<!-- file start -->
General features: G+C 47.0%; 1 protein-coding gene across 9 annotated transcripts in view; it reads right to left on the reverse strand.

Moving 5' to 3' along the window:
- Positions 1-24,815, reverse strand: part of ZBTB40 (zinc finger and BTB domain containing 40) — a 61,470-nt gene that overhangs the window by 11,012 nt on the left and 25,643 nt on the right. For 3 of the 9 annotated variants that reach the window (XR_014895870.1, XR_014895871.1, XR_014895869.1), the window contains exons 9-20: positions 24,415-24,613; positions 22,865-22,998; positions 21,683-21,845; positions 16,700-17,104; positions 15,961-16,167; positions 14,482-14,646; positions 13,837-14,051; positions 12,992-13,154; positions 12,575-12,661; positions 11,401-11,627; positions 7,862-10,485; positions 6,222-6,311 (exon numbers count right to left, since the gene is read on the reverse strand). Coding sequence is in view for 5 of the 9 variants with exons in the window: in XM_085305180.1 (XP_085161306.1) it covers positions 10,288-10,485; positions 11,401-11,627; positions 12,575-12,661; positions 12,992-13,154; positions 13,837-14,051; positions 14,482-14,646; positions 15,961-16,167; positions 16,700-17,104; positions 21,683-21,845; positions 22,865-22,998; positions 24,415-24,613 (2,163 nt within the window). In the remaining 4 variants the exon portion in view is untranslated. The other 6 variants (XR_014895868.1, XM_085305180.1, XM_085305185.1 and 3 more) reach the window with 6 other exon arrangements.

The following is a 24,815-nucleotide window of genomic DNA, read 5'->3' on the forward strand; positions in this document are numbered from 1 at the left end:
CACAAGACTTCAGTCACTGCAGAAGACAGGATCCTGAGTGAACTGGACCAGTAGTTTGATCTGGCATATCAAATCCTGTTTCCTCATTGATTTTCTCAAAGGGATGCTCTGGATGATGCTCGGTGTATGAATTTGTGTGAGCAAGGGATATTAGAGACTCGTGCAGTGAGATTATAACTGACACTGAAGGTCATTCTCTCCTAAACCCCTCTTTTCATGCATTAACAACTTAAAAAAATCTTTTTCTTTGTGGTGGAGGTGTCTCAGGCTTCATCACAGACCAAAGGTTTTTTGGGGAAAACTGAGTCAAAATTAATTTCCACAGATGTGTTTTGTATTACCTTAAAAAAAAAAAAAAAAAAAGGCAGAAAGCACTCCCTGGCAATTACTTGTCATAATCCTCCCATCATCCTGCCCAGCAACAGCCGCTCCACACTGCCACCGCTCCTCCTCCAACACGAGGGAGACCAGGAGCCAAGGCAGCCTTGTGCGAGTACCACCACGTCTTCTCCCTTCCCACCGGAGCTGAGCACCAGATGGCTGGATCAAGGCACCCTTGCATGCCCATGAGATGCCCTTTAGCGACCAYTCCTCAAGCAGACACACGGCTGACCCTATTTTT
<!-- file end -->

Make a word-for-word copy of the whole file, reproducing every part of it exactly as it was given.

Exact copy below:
General features: G+C 47.0%; 1 protein-coding gene across 9 annotated transcripts in view; it reads right to left on the reverse strand.

Moving 5' to 3' along the window:
- Positions 1-24,815, reverse strand: part of ZBTB40 (zinc finger and BTB domain containing 40) — a 61,470-nt gene that overhangs the window by 11,012 nt on the left and 25,643 nt on the right. For 3 of the 9 annotated variants that reach the window (XR_014895870.1, XR_014895871.1, XR_014895869.1), the window contains exons 9-20: positions 24,415-24,613; positions 22,865-22,998; positions 21,683-21,845; positions 16,700-17,104; positions 15,961-16,167; positions 14,482-14,646; positions 13,837-14,051; positions 12,992-13,154; positions 12,575-12,661; positions 11,401-11,627; positions 7,862-10,485; positions 6,222-6,311 (exon numbers count right to left, since the gene is read on the reverse strand). Coding sequence is in view for 5 of the 9 variants with exons in the window: in XM_085305180.1 (XP_085161306.1) it covers positions 10,288-10,485; positions 11,401-11,627; positions 12,575-12,661; positions 12,992-13,154; positions 13,837-14,051; positions 14,482-14,646; positions 15,961-16,167; positions 16,700-17,104; positions 21,683-21,845; positions 22,865-22,998; positions 24,415-24,613 (2,163 nt within the window). In the remaining 4 variants the exon portion in view is untranslated. The other 6 variants (XR_014895868.1, XM_085305180.1, XM_085305185.1 and 3 more) reach the window with 6 other exon arrangements.

The following is a 24,815-nucleotide window of genomic DNA, read 5'->3' on the forward strand; positions in this document are numbered from 1 at the left end:
CACAAGACTTCAGTCACTGCAGAAGACAGGATCCTGAGTGAACTGGACCAGTAGTTTGATCTGGCATATCAAATCCTGTTTCCTCATTGATTTTCTCAAAGGGATGCTCTGGATGATGCTCGGTGTATGAATTTGTGTGAGCAAGGGATATTAGAGACTCGTGCAGTGAGATTATAACTGACACTGAAGGTCATTCTCTCCTAAACCCCTCTTTTCATGCATTAACAACTTAAAAAAATCTTTTTCTTTGTGGTGGAGGTGTCTCAGGCTTCATCACAGACCAAAGGTTTTTTGGGGAAAACTGAGTCAAAATTAATTTCCACAGATGTGTTTTGTATTACCTTAAAAAAAAAAAAAAAAAAAGGCAGAAAGCACTCCCTGGCAATTACTTGTCATAATCCTCCCATCATCCTGCCCAGCAACAGCCGCTCCACACTGCCACCGCTCCTCCTCCAACACGAGGGAGACCAGGAGCCAAGGCAGCCTTGTGCGAGTACCACCACGTCTTCTCCCTTCCCACCGGAGCTGAGCACCAGATGGCTGGATCAAGGCACCCTTGCATGCCCATGAGATGCCCTTTAGCGACCAYTCCTCAAGCAGACACACGGCTGACCCTATTTTT